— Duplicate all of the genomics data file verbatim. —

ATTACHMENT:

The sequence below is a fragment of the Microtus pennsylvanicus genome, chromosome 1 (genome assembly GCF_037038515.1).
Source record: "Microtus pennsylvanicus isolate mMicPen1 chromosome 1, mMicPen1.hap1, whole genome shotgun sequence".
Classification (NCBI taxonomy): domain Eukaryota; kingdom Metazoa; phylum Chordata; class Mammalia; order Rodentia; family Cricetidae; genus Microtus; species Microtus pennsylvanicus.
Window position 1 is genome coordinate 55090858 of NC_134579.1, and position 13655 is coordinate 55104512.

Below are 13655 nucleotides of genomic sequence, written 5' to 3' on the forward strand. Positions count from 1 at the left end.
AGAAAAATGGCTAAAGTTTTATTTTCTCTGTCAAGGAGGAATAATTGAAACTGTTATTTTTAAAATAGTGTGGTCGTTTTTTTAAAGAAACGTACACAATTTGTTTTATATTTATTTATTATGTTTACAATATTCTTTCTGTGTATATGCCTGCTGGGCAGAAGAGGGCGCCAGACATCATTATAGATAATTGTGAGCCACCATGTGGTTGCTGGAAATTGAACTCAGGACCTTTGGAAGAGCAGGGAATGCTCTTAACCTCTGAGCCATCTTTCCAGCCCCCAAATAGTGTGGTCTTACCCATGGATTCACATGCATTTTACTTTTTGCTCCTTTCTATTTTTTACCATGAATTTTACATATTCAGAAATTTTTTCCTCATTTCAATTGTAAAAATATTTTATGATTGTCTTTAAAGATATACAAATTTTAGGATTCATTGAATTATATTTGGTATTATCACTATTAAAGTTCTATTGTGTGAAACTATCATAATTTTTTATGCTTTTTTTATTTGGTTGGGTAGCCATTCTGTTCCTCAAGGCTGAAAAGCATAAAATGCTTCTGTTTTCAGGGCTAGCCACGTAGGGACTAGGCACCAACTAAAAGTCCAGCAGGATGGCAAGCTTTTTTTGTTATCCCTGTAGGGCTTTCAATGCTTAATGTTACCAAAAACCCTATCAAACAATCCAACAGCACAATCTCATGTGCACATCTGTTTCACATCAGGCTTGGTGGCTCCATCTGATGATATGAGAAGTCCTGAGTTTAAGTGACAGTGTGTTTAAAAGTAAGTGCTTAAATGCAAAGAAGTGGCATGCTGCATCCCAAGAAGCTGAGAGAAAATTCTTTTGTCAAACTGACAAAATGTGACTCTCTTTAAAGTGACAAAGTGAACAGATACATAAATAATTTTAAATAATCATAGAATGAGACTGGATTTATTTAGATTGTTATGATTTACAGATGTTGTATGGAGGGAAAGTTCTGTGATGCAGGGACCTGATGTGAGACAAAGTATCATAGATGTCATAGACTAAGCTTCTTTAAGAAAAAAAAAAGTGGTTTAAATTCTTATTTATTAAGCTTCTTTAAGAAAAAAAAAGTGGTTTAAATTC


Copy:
The sequence below is a fragment of the Microtus pennsylvanicus genome, chromosome 1 (genome assembly GCF_037038515.1).
Source record: "Microtus pennsylvanicus isolate mMicPen1 chromosome 1, mMicPen1.hap1, whole genome shotgun sequence".
Classification (NCBI taxonomy): domain Eukaryota; kingdom Metazoa; phylum Chordata; class Mammalia; order Rodentia; family Cricetidae; genus Microtus; species Microtus pennsylvanicus.
Window position 1 is genome coordinate 55090858 of NC_134579.1, and position 13655 is coordinate 55104512.

Below are 13655 nucleotides of genomic sequence, written 5' to 3' on the forward strand. Positions count from 1 at the left end.
AGAAAAATGGCTAAAGTTTTATTTTCTCTGTCAAGGAGGAATAATTGAAACTGTTATTTTTAAAATAGTGTGGTCGTTTTTTTAAAGAAACGTACACAATTTGTTTTATATTTATTTATTATGTTTACAATATTCTTTCTGTGTATATGCCTGCTGGGCAGAAGAGGGCGCCAGACATCATTATAGATAATTGTGAGCCACCATGTGGTTGCTGGAAATTGAACTCAGGACCTTTGGAAGAGCAGGGAATGCTCTTAACCTCTGAGCCATCTTTCCAGCCCCCAAATAGTGTGGTCTTACCCATGGATTCACATGCATTTTACTTTTTGCTCCTTTCTATTTTTTACCATGAATTTTACATATTCAGAAATTTTTTCCTCATTTCAATTGTAAAAATATTTTATGATTGTCTTTAAAGATATACAAATTTTAGGATTCATTGAATTATATTTGGTATTATCACTATTAAAGTTCTATTGTGTGAAACTATCATAATTTTTTATGCTTTTTTTATTTGGTTGGGTAGCCATTCTGTTCCTCAAGGCTGAAAAGCATAAAATGCTTCTGTTTTCAGGGCTAGCCACGTAGGGACTAGGCACCAACTAAAAGTCCAGCAGGATGGCAAGCTTTTTTTGTTATCCCTGTAGGGCTTTCAATGCTTAATGTTACCAAAAACCCTATCAAACAATCCAACAGCACAATCTCATGTGCACATCTGTTTCACATCAGGCTTGGTGGCTCCATCTGATGATATGAGAAGTCCTGAGTTTAAGTGACAGTGTGTTTAAAAGTAAGTGCTTAAATGCAAAGAAGTGGCATGCTGCATCCCAAGAAGCTGAGAGAAAATTCTTTTGTCAAACTGACAAAATGTGACTCTCTTTAAAGTGACAAAGTGAACAGATACATAAATAATTTTAAATAATCATAGAATGAGACTGGATTTATTTAGATTGTTATGATTTACAGATGTTGTATGGAGGGAAAGTTCTGTGATGCAGGGACCTGATGTGAGACAAAGTATCATAGATGTCATAGACTAAGCTTCTTTAAGAAAAAAAAAAGTGGTTTAAATTCTTATTTATTAAGCTTCTTTAAGAAAAAAAAAGTGGTTTAAATTC